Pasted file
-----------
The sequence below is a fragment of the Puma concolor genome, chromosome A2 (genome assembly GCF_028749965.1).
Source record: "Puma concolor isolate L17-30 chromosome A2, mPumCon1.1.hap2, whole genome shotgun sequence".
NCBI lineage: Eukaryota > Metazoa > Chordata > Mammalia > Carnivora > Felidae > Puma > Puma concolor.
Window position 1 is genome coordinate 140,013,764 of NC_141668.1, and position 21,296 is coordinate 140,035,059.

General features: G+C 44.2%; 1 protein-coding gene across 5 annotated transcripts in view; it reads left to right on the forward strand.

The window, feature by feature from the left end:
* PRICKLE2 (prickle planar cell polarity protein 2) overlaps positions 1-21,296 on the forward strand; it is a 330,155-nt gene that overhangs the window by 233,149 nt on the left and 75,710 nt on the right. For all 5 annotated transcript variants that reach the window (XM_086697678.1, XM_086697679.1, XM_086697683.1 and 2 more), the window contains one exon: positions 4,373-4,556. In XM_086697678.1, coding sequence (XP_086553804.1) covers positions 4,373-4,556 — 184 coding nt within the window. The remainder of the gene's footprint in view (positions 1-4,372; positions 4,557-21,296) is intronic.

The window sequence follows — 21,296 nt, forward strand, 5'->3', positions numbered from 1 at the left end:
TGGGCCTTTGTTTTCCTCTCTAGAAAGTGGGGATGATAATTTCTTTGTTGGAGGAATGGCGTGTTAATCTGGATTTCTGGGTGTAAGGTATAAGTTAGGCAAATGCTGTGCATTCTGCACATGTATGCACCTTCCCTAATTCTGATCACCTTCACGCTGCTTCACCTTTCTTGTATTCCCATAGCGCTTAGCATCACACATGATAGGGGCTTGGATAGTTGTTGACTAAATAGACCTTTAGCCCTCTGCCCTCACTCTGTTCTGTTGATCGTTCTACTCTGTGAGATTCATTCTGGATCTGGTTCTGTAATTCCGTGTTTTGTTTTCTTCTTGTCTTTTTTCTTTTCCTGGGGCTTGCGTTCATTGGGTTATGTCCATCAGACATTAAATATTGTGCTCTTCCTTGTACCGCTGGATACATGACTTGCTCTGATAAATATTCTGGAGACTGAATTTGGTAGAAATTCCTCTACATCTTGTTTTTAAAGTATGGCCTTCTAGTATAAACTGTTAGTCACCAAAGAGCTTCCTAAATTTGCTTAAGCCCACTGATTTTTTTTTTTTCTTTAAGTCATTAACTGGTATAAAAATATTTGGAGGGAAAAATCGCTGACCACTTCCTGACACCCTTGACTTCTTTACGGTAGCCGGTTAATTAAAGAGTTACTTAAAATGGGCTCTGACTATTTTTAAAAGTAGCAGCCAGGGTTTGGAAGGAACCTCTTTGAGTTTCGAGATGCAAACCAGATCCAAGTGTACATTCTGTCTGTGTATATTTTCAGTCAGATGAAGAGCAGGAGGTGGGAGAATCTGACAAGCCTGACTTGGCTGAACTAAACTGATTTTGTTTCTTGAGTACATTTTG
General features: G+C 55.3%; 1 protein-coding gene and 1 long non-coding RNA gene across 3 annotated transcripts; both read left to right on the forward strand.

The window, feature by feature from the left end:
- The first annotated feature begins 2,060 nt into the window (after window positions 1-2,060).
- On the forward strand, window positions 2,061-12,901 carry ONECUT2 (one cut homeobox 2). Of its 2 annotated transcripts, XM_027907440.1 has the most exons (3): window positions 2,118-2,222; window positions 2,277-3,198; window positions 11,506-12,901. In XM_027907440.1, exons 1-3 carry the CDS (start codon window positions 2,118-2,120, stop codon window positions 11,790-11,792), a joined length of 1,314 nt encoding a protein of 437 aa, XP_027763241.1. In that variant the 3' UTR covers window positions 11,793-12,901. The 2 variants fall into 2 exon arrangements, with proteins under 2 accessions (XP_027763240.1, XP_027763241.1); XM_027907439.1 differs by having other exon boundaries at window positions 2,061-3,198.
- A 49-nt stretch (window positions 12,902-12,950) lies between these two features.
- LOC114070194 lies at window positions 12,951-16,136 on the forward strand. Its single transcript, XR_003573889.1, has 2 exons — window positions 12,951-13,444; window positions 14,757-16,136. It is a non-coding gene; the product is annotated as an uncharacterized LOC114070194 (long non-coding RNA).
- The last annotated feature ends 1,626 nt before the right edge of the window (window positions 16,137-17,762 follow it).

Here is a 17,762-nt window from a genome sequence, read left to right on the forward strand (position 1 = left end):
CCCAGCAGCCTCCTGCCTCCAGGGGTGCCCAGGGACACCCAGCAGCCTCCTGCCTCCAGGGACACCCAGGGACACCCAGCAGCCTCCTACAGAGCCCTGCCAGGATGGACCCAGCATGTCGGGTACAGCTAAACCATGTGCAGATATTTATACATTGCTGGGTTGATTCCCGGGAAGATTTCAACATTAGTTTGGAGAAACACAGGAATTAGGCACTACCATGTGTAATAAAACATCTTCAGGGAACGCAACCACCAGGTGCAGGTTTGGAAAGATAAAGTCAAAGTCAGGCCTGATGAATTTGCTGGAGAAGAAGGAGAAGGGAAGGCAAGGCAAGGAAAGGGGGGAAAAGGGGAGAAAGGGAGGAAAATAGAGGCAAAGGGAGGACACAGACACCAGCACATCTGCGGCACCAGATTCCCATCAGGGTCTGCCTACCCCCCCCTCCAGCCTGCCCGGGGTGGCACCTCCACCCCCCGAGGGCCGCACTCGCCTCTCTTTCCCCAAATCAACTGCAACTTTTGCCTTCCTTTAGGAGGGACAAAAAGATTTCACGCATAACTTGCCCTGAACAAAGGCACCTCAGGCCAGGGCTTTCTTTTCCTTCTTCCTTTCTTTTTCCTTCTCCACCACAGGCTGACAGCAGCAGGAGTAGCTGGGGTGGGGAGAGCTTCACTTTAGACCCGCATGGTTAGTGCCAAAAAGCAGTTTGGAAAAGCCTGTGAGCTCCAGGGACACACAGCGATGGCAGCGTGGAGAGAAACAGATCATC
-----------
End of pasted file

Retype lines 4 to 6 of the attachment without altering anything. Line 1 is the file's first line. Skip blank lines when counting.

Window position 1 is genome coordinate 140,013,764 of NC_141668.1, and position 21,296 is coordinate 140,035,059.

General features: G+C 44.2%; 1 protein-coding gene across 5 annotated transcripts in view; it reads left to right on the forward strand.

The window, feature by feature from the left end: